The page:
Thermal adaptation can be an important factor shaping the spread of invasive species, particularly in the context of climate change. Our results suggest that
L. d. disparis highly plastic, but has undergone climate‐related adaptation in thermal performance and life‐history traits as it spread across North America.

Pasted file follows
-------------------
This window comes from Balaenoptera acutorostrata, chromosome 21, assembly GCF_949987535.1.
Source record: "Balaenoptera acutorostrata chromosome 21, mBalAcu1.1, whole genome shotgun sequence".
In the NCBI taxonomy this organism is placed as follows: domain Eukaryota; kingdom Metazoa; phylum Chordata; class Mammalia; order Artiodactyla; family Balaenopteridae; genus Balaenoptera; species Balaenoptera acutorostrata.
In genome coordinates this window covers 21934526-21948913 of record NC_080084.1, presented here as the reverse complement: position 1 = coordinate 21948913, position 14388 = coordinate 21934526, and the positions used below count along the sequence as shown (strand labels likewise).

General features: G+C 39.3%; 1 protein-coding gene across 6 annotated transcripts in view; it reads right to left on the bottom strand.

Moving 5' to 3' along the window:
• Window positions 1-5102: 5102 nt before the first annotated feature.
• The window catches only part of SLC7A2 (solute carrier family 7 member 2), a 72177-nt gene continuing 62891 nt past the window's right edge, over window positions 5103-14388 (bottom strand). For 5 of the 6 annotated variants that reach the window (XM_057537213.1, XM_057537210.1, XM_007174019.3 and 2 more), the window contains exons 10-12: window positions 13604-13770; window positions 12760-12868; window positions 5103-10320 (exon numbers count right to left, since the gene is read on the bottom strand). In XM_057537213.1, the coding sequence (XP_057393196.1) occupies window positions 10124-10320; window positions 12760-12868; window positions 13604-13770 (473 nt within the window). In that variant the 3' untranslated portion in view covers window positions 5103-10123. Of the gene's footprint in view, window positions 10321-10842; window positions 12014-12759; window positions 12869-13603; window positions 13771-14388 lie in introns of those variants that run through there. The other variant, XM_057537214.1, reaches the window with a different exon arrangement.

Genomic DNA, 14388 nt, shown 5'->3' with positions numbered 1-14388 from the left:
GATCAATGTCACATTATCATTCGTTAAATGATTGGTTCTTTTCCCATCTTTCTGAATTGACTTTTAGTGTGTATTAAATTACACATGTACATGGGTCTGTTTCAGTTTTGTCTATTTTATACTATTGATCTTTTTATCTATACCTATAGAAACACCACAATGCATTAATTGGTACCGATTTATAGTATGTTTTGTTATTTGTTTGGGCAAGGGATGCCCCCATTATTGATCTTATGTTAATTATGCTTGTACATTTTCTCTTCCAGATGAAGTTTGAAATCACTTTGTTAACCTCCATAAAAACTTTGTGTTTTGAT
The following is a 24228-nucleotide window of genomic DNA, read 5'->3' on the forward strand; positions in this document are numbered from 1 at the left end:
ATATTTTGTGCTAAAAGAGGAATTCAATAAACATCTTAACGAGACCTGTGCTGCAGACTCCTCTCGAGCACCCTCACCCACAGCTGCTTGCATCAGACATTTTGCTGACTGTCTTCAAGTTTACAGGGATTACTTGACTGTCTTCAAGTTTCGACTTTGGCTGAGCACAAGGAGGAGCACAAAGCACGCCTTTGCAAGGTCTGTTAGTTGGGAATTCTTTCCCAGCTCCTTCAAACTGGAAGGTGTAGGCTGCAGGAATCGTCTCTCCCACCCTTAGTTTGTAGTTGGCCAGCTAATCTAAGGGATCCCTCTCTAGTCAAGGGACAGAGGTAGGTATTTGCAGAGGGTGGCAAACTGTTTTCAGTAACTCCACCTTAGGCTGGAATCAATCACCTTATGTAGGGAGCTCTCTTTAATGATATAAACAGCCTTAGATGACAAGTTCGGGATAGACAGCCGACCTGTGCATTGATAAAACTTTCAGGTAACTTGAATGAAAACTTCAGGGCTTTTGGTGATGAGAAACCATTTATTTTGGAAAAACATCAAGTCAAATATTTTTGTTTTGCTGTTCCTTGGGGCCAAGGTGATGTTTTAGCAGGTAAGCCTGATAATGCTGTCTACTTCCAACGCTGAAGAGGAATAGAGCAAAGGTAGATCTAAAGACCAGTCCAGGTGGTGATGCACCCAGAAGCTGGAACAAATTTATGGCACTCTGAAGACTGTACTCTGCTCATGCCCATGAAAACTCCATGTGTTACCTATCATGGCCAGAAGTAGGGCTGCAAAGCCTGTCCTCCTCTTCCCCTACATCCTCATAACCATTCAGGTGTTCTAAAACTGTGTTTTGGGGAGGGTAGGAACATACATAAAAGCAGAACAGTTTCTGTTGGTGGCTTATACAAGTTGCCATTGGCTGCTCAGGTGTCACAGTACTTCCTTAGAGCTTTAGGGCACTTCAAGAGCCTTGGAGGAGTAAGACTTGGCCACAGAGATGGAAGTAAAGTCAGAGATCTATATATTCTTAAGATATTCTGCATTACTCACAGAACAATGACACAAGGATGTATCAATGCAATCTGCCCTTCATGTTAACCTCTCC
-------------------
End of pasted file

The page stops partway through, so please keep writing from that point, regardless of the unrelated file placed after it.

Tropical pollinators are expected to experience substantial effects due to climate change, but aspects of their thermal biology remain largely unknown. We investigated the thermal tolerance of stingless honey-making bees, the most ecologically, economically and culturally important group of tropical pollinators. We assessed changes in the lower (CTMin) and upper (CTMax) critical thermal limits of 17 species (12 genera) at two elevations (200 and 1500 m) in the Colombian Andes. In addition, we examined the influence of body size (intertegular distance, ITD), hairiness (thoracic hair length) and coloration (lightness value) on bees’ thermal tolerance. Because stingless beekeepers often relocate their colonies across the altitudinal gradient, as an initial attempt to explore potential social responses to climatic variability, we also tracked for several weeks brood temperature and humidity in nests of three species at both elevations. We found that CTMin decreased with elevation while CTMax was similar between elevations. CTMin and CTMax increased (low cold tolerance and high heat tolerance) with increasing ITD, hair length and lightness value, but these relationships were weak and explained at most 10% of the variance. Neither CTMin nor CTMax displayed significant phylogenetic signal. Brood nest temperature tracked ambient diel variations more closely in the low-elevation site, but it was constant and higher at the high-elevation site. In contrast, brood nest humidity was uniform throughout the day regardless of elevation. The stronger response in CTMin, and a similar CTMax between elevations, follows a pattern of variation documented across a wide range of taxa that is commonly known as the Brett’s heat-invariant hypothesis. Our results indicate differential thermal sensitivities and potential thermal adaptations to local climate, which support ongoing conservation policies to restrict the long-distance relocations of colonies. They also shed light on how malleable nest thermoregulation can be across elevations.more » « less